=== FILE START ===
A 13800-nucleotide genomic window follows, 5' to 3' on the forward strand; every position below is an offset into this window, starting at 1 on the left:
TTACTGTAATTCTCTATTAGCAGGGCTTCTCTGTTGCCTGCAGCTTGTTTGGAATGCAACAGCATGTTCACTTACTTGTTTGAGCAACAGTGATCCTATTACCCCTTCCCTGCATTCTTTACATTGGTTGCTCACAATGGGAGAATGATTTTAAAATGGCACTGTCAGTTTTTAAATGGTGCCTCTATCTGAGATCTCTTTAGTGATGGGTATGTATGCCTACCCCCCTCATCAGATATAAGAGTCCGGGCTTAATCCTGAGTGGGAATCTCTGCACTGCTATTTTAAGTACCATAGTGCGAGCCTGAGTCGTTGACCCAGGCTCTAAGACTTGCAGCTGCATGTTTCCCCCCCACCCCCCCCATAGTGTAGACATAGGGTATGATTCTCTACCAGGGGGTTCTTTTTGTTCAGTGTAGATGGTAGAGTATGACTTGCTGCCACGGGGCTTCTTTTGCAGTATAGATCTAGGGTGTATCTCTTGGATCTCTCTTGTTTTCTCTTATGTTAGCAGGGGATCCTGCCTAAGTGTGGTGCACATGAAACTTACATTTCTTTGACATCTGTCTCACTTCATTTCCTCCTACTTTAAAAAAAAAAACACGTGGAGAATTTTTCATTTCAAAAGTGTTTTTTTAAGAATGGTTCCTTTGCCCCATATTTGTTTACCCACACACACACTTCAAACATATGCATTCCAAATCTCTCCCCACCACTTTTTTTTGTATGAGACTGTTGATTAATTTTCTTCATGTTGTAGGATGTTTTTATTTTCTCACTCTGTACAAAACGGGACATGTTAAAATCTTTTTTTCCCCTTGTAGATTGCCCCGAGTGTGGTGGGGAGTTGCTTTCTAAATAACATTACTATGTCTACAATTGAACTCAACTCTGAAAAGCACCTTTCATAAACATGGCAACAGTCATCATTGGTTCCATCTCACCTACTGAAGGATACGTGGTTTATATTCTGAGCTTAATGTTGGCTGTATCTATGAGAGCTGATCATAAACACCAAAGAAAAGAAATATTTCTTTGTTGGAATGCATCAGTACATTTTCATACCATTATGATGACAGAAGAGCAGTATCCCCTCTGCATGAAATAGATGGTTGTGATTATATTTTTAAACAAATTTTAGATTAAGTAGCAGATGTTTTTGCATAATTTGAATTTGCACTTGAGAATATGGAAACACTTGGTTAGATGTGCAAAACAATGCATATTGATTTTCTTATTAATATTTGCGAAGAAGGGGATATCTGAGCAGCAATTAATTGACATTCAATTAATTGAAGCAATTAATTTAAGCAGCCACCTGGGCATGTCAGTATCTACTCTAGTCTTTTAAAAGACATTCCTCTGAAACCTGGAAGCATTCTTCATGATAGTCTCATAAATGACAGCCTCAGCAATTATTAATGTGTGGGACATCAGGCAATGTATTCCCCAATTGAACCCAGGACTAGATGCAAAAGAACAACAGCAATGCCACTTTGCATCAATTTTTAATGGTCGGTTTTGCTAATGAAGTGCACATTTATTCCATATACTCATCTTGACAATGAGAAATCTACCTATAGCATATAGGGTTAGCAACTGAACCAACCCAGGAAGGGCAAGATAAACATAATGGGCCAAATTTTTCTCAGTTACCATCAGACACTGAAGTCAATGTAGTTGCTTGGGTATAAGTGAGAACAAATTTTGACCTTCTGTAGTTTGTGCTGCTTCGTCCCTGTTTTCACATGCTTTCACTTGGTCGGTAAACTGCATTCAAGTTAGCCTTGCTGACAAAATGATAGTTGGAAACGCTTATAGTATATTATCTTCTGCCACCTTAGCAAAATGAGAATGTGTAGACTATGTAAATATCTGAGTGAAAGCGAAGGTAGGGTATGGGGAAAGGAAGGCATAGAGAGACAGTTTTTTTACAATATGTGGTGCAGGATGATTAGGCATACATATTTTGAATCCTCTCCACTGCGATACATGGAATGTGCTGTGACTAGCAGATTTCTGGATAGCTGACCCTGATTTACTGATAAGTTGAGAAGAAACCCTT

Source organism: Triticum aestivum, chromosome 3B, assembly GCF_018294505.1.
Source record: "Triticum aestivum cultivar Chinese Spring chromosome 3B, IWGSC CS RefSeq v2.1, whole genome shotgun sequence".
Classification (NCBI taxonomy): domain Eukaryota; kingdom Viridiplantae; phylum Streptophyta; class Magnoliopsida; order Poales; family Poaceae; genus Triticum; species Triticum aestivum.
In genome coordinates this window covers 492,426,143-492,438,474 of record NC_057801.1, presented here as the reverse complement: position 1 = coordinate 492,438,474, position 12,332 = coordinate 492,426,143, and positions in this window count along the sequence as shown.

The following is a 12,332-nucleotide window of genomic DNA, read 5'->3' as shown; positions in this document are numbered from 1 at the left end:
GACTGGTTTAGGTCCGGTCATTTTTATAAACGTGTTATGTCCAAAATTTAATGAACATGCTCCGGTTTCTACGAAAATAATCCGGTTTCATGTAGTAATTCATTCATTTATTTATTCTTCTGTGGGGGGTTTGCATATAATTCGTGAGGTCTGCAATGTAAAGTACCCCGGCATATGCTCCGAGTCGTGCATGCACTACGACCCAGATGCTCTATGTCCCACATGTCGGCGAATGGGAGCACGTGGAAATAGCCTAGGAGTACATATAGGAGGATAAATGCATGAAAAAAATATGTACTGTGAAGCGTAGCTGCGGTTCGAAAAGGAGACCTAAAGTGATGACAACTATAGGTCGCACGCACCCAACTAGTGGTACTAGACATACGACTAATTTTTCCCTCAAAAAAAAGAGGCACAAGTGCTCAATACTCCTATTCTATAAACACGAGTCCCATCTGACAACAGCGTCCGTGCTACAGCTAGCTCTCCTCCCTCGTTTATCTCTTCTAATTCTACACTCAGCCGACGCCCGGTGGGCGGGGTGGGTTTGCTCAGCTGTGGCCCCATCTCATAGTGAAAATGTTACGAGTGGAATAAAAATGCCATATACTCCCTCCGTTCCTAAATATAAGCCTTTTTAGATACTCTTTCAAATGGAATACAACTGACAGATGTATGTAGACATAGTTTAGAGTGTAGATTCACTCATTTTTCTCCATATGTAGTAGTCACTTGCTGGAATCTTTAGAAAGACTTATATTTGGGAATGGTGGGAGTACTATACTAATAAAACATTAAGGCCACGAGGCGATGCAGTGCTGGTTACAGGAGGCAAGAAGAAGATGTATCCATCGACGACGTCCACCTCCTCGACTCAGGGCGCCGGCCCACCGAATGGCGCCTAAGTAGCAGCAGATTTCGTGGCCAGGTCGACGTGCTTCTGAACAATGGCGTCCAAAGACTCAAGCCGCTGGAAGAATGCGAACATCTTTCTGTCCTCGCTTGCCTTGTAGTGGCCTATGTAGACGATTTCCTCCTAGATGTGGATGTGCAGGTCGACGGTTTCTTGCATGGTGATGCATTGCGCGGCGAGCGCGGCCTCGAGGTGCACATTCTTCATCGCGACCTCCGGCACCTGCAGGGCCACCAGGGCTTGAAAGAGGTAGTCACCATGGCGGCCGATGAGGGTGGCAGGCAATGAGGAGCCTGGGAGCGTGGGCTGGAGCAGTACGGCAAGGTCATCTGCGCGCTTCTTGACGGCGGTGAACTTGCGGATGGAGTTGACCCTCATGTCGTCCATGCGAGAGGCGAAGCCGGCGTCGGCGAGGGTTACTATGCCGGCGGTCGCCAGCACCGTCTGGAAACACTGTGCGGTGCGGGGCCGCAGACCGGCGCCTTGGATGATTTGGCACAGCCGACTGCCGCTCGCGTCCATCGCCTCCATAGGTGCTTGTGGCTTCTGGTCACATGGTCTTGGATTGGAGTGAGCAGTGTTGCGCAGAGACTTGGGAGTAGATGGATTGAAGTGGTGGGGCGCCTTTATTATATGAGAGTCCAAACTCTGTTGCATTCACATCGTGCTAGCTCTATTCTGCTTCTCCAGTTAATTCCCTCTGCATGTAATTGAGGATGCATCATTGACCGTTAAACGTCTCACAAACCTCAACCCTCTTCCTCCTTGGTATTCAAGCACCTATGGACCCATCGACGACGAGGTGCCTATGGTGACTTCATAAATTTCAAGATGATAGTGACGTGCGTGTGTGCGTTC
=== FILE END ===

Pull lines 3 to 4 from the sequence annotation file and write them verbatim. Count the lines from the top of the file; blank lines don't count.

Source organism: Triticum aestivum, chromosome 3B, assembly GCF_018294505.1.
Source record: "Triticum aestivum cultivar Chinese Spring chromosome 3B, IWGSC CS RefSeq v2.1, whole genome shotgun sequence".